Response: OpenStand: Principles for The Modern Standard Paradigm

The IAB, IEEE, IETF ISOC and W3C are jointly declare the need for open standards. As a public relations move it looks more like an American government response to Chinese government moves in the ITU to take a share in developing Internet standards. The movement is suspect.

OpenStand is a global community that stands together in support of The Modern Paradigm for Standards – an open, collective movement to radically improve the way people around the globe develop, deploy and embrace technologies for the benefit of humanity. tweet

I’ma fervent supporter of open standards but the organisations that control Internet standards and governance are overwhelmingly run and administrated by American nationals. While I would align myself with democratic values and open systems, it is equally difficult to accept that only America has the moral right to control technologies like DNS and effectively control standards bodies.

I can’t see an easy way out of the current dependence on these standards bodies, but at least we can recognise and accept that other countries and governments have valid reasons for wanting to have equal control and access.

The IETF RFC 6852 - Affirmation of the Modern Paradigm for Standards says:

 In this paradigm standards support interoperability, foster global competition, are developed through an open participatory process, and  are voluntarily adopted globally.  These voluntary standards serve as building blocks for products and services targeted at meeting the needs of the market and consumer, thereby driving innovation.  Innovation in turn contributes to the creation of new markets and the   growth and expansion of existing markets. tweet

I can’t argue with this logic. I agree with it. But I can’t see that this is going to solve the problem.

via OpenStand: Principles for The Modern Standard Paradigm.

About Greg Ferro

Greg Ferro is a Network Engineer/Architect, mostly focussed on Data Centre, Security Infrastructure, and recently Virtualization. He has over 20 years in IT, in wide range of employers working as a freelance consultant including Finance, Service Providers and Online Companies. He is CCIE#6920 and has a few ideas about the world, but not enough to really count.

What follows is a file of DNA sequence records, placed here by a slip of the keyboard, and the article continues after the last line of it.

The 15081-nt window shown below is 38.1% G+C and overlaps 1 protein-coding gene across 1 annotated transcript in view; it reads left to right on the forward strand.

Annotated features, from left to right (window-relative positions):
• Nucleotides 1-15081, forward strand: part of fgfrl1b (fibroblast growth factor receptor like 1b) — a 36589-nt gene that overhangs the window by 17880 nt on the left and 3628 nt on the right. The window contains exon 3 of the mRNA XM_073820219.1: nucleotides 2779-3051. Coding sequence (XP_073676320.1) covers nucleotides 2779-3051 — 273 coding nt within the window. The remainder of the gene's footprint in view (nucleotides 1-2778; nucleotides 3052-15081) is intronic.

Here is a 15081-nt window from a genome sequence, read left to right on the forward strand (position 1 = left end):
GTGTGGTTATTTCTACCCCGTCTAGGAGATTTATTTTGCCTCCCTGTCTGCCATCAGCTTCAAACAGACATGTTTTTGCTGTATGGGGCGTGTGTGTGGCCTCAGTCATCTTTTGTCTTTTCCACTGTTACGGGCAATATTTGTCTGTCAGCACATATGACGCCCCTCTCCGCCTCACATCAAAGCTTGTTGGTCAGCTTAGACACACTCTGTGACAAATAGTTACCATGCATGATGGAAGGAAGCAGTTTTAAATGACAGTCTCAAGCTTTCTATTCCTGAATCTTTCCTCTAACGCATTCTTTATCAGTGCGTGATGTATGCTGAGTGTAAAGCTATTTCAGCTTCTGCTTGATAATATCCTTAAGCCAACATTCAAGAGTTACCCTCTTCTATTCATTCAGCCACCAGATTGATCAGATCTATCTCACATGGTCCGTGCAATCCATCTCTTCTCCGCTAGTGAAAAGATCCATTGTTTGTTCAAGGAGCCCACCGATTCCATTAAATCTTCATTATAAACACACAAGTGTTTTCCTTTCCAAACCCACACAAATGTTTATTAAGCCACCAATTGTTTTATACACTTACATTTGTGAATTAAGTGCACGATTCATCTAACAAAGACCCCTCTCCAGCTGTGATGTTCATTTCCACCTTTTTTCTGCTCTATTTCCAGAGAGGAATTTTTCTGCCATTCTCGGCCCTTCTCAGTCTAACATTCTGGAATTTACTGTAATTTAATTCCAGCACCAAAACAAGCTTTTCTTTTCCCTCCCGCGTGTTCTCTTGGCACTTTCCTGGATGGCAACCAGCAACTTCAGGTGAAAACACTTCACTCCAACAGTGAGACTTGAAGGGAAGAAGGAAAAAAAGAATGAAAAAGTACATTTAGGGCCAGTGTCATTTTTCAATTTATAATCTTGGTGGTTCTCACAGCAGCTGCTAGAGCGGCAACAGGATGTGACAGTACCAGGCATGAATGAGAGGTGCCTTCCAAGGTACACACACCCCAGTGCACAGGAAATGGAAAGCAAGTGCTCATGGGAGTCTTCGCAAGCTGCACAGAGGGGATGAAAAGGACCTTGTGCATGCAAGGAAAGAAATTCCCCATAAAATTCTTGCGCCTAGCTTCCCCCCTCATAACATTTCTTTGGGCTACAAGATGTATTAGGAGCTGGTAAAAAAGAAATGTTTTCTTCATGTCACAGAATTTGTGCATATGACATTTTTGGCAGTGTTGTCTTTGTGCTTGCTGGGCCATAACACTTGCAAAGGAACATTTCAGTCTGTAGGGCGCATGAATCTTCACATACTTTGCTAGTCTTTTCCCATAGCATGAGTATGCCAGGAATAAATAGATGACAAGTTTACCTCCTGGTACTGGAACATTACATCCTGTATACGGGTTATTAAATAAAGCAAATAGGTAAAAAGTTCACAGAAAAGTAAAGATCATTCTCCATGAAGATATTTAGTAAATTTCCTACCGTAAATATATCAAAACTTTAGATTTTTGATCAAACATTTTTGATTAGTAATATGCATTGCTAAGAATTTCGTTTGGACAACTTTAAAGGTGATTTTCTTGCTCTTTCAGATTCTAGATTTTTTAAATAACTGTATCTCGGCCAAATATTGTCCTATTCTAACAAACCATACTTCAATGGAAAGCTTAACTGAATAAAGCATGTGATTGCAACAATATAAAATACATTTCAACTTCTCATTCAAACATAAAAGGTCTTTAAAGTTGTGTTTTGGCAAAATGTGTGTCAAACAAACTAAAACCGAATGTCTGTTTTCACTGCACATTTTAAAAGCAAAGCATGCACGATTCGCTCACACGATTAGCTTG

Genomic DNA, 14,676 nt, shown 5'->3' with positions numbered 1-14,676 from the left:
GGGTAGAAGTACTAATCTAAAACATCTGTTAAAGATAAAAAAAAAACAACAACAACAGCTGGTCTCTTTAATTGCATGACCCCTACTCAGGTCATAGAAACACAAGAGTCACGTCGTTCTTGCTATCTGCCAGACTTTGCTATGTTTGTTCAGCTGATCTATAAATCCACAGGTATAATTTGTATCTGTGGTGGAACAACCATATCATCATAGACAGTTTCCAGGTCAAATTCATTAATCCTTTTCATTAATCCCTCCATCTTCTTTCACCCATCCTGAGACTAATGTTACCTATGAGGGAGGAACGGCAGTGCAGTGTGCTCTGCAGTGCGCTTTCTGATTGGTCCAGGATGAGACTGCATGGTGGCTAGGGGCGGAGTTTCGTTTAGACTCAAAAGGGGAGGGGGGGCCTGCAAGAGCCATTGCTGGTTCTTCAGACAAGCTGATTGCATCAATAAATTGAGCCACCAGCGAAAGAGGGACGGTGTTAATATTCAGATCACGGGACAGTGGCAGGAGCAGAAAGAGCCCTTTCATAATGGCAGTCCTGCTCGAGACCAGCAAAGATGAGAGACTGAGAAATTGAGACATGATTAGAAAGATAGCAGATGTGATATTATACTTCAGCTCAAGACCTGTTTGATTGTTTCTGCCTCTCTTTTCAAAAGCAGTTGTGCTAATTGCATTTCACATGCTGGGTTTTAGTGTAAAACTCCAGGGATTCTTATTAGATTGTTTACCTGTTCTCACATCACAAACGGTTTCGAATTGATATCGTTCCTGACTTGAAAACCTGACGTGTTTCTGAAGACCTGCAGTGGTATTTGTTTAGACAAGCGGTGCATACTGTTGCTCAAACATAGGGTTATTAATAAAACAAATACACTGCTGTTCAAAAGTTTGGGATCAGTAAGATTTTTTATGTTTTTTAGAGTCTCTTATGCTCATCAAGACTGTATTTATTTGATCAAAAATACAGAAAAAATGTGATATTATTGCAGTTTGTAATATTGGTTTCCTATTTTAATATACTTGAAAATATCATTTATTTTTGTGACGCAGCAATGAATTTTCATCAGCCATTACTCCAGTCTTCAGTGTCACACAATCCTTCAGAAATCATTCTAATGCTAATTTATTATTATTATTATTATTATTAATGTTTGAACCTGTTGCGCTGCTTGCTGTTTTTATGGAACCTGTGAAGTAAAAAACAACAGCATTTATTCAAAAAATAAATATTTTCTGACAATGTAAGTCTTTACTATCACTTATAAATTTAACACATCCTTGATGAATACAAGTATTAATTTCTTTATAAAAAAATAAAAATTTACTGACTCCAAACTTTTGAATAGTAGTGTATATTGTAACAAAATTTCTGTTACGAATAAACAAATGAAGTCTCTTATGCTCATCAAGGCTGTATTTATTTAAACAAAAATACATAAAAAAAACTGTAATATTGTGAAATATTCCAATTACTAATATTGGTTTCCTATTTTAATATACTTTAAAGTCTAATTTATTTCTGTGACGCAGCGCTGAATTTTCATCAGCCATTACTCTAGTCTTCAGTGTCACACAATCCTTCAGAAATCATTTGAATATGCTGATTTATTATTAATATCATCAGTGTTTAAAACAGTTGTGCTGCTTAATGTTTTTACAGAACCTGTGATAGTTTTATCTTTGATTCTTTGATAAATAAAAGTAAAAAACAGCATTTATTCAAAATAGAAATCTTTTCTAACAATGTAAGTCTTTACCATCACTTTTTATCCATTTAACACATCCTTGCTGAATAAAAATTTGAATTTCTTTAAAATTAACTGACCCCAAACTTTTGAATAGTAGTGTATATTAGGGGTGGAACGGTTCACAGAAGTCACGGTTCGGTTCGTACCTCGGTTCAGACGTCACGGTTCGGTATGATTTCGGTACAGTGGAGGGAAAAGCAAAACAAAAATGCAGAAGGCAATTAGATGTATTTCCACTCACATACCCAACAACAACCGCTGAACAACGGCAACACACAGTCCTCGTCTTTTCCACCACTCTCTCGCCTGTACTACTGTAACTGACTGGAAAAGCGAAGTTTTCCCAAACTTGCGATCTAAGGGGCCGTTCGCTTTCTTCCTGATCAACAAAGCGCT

He is a host on the Packet Pushers Podcast, blogger at and on Twitter @etherealmind and Google Plus

You can contact Greg via the site contact page.

  • Brent Salisbury

    It seems to take forever to read between the lines. I researched the ITU / UN attempt at governance of the Internet abortion of an execution quite a bit and it all came down to putting up tollbooths on the internet at a countries POP. The other was new mechanism to filter and censor Inet traffic by the usual suspect nations.

    As a westerner, I get sketchy when I see countries like Russia, China, Iran, Saudi etc looking to have a say in content and content delivery. I do agree it needs to be transparent since the word open doesn’t have much of a meaning anymore. My only concern is censorship creep but what little I know about some of those bodies I don’t think that applicable.

    Whats the net of what they want to get out of it? I it just annoyance with US dominance in the bodies?

  • David Rutledge

    I think we as Americans love to be the stewards but are afraid of handing the reins over. It’s like a parent/child relationship. The Internet is our baby and it’s a scary world out there.

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